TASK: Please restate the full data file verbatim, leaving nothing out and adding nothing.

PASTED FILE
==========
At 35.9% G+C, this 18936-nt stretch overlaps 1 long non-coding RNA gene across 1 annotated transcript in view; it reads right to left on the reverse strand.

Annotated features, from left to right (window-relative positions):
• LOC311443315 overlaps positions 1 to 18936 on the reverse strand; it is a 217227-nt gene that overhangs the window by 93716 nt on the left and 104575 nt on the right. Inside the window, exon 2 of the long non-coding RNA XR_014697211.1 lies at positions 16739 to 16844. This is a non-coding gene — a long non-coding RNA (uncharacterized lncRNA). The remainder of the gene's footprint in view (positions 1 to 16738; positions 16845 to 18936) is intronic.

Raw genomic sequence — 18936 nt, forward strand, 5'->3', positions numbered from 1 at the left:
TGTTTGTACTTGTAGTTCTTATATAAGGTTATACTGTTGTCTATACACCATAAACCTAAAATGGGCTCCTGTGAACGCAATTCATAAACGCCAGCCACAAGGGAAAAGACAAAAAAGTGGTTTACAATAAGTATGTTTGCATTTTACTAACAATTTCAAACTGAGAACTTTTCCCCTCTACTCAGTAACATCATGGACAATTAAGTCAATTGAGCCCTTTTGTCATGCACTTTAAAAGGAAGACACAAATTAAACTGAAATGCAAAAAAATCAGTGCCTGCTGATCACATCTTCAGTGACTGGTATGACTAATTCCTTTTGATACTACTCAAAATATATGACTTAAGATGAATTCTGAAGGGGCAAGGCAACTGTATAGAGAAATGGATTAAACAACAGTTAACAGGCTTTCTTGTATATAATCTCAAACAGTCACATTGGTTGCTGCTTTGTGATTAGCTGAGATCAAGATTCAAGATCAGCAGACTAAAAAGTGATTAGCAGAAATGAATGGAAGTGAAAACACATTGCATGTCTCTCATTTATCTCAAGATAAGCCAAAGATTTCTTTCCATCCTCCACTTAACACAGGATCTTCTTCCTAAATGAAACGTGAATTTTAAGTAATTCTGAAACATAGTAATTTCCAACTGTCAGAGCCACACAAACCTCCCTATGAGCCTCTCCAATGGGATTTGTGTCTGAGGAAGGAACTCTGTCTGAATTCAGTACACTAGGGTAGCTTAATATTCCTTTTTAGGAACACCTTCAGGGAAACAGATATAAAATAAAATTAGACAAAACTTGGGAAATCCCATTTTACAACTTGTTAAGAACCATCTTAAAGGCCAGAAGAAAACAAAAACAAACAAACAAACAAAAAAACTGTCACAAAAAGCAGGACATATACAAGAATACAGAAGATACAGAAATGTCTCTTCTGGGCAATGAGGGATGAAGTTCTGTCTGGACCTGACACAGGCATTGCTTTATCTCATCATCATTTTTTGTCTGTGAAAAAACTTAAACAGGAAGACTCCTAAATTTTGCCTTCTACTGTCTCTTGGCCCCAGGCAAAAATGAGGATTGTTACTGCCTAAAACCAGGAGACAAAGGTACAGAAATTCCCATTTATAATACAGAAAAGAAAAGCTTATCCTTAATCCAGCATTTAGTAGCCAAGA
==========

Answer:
At 35.9% G+C, this 18936-nt stretch overlaps 1 long non-coding RNA gene across 1 annotated transcript in view; it reads right to left on the reverse strand.

Annotated features, from left to right (window-relative positions):
• LOC311443315 overlaps positions 1 to 18936 on the reverse strand; it is a 217227-nt gene that overhangs the window by 93716 nt on the left and 104575 nt on the right. Inside the window, exon 2 of the long non-coding RNA XR_014697211.1 lies at positions 16739 to 16844. This is a non-coding gene — a long non-coding RNA (uncharacterized lncRNA). The remainder of the gene's footprint in view (positions 1 to 16738; positions 16845 to 18936) is intronic.

Raw genomic sequence — 18936 nt, forward strand, 5'->3', positions numbered from 1 at the left:
TGTTTGTACTTGTAGTTCTTATATAAGGTTATACTGTTGTCTATACACCATAAACCTAAAATGGGCTCCTGTGAACGCAATTCATAAACGCCAGCCACAAGGGAAAAGACAAAAAAGTGGTTTACAATAAGTATGTTTGCATTTTACTAACAATTTCAAACTGAGAACTTTTCCCCTCTACTCAGTAACATCATGGACAATTAAGTCAATTGAGCCCTTTTGTCATGCACTTTAAAAGGAAGACACAAATTAAACTGAAATGCAAAAAAATCAGTGCCTGCTGATCACATCTTCAGTGACTGGTATGACTAATTCCTTTTGATACTACTCAAAATATATGACTTAAGATGAATTCTGAAGGGGCAAGGCAACTGTATAGAGAAATGGATTAAACAACAGTTAACAGGCTTTCTTGTATATAATCTCAAACAGTCACATTGGTTGCTGCTTTGTGATTAGCTGAGATCAAGATTCAAGATCAGCAGACTAAAAAGTGATTAGCAGAAATGAATGGAAGTGAAAACACATTGCATGTCTCTCATTTATCTCAAGATAAGCCAAAGATTTCTTTCCATCCTCCACTTAACACAGGATCTTCTTCCTAAATGAAACGTGAATTTTAAGTAATTCTGAAACATAGTAATTTCCAACTGTCAGAGCCACACAAACCTCCCTATGAGCCTCTCCAATGGGATTTGTGTCTGAGGAAGGAACTCTGTCTGAATTCAGTACACTAGGGTAGCTTAATATTCCTTTTTAGGAACACCTTCAGGGAAACAGATATAAAATAAAATTAGACAAAACTTGGGAAATCCCATTTTACAACTTGTTAAGAACCATCTTAAAGGCCAGAAGAAAACAAAAACAAACAAACAAACAAAAAAACTGTCACAAAAAGCAGGACATATACAAGAATACAGAAGATACAGAAATGTCTCTTCTGGGCAATGAGGGATGAAGTTCTGTCTGGACCTGACACAGGCATTGCTTTATCTCATCATCATTTTTTGTCTGTGAAAAAACTTAAACAGGAAGACTCCTAAATTTTGCCTTCTACTGTCTCTTGGCCCCAGGCAAAAATGAGGATTGTTACTGCCTAAAACCAGGAGACAAAGGTACAGAAATTCCCATTTATAATACAGAAAAGAAAAGCTTATCCTTAATCCAGCATTTAGTAGCCAAGA